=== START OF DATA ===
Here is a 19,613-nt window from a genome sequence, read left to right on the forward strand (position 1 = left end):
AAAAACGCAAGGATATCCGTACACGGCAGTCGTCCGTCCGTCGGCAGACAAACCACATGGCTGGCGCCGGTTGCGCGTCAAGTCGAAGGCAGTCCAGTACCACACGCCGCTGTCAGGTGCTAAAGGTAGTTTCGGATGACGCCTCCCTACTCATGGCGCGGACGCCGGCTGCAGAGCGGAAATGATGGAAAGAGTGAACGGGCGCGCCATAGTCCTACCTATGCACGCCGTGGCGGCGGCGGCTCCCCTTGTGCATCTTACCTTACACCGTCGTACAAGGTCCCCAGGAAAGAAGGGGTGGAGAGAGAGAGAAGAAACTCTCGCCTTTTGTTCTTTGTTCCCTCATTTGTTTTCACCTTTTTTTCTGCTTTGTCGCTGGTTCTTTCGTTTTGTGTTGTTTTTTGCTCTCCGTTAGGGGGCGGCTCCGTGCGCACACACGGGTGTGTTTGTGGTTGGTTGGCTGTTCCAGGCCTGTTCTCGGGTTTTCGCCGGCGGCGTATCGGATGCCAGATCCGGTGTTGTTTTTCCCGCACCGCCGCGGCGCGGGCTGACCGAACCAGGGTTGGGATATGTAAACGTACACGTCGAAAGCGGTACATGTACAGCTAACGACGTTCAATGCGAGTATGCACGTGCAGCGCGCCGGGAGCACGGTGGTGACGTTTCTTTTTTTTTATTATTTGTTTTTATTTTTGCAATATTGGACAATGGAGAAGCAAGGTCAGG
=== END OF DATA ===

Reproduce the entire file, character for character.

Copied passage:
Here is a 19,613-nt window from a genome sequence, read left to right on the forward strand (position 1 = left end):
AAAAACGCAAGGATATCCGTACACGGCAGTCGTCCGTCCGTCGGCAGACAAACCACATGGCTGGCGCCGGTTGCGCGTCAAGTCGAAGGCAGTCCAGTACCACACGCCGCTGTCAGGTGCTAAAGGTAGTTTCGGATGACGCCTCCCTACTCATGGCGCGGACGCCGGCTGCAGAGCGGAAATGATGGAAAGAGTGAACGGGCGCGCCATAGTCCTACCTATGCACGCCGTGGCGGCGGCGGCTCCCCTTGTGCATCTTACCTTACACCGTCGTACAAGGTCCCCAGGAAAGAAGGGGTGGAGAGAGAGAGAAGAAACTCTCGCCTTTTGTTCTTTGTTCCCTCATTTGTTTTCACCTTTTTTTCTGCTTTGTCGCTGGTTCTTTCGTTTTGTGTTGTTTTTTGCTCTCCGTTAGGGGGCGGCTCCGTGCGCACACACGGGTGTGTTTGTGGTTGGTTGGCTGTTCCAGGCCTGTTCTCGGGTTTTCGCCGGCGGCGTATCGGATGCCAGATCCGGTGTTGTTTTTCCCGCACCGCCGCGGCGCGGGCTGACCGAACCAGGGTTGGGATATGTAAACGTACACGTCGAAAGCGGTACATGTACAGCTAACGACGTTCAATGCGAGTATGCACGTGCAGCGCGCCGGGAGCACGGTGGTGACGTTTCTTTTTTTTTATTATTTGTTTTTATTTTTGCAATATTGGACAATGGAGAAGCAAGGTCAGG